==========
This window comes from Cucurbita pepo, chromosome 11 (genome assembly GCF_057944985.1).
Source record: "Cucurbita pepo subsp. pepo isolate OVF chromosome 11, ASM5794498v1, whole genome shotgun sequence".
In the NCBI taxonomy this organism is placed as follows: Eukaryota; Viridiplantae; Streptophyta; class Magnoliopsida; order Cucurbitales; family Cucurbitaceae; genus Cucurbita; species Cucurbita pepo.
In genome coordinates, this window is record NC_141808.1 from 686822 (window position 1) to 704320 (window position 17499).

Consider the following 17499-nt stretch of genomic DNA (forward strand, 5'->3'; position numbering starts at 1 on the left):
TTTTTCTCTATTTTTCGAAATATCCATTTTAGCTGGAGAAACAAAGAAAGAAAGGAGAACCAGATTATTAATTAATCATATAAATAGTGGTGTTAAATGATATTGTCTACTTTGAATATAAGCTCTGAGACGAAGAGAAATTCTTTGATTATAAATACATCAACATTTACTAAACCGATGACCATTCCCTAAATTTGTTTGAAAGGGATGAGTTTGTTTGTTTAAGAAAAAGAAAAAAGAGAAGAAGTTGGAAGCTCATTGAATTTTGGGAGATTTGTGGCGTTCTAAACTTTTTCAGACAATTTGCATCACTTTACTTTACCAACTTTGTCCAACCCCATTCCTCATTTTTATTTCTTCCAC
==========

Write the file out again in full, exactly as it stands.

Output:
This window comes from Cucurbita pepo, chromosome 11 (genome assembly GCF_057944985.1).
Source record: "Cucurbita pepo subsp. pepo isolate OVF chromosome 11, ASM5794498v1, whole genome shotgun sequence".
In the NCBI taxonomy this organism is placed as follows: Eukaryota; Viridiplantae; Streptophyta; class Magnoliopsida; order Cucurbitales; family Cucurbitaceae; genus Cucurbita; species Cucurbita pepo.
In genome coordinates, this window is record NC_141808.1 from 686822 (window position 1) to 704320 (window position 17499).

Consider the following 17499-nt stretch of genomic DNA (forward strand, 5'->3'; position numbering starts at 1 on the left):
TTTTTCTCTATTTTTCGAAATATCCATTTTAGCTGGAGAAACAAAGAAAGAAAGGAGAACCAGATTATTAATTAATCATATAAATAGTGGTGTTAAATGATATTGTCTACTTTGAATATAAGCTCTGAGACGAAGAGAAATTCTTTGATTATAAATACATCAACATTTACTAAACCGATGACCATTCCCTAAATTTGTTTGAAAGGGATGAGTTTGTTTGTTTAAGAAAAAGAAAAAAGAGAAGAAGTTGGAAGCTCATTGAATTTTGGGAGATTTGTGGCGTTCTAAACTTTTTCAGACAATTTGCATCACTTTACTTTACCAACTTTGTCCAACCCCATTCCTCATTTTTATTTCTTCCAC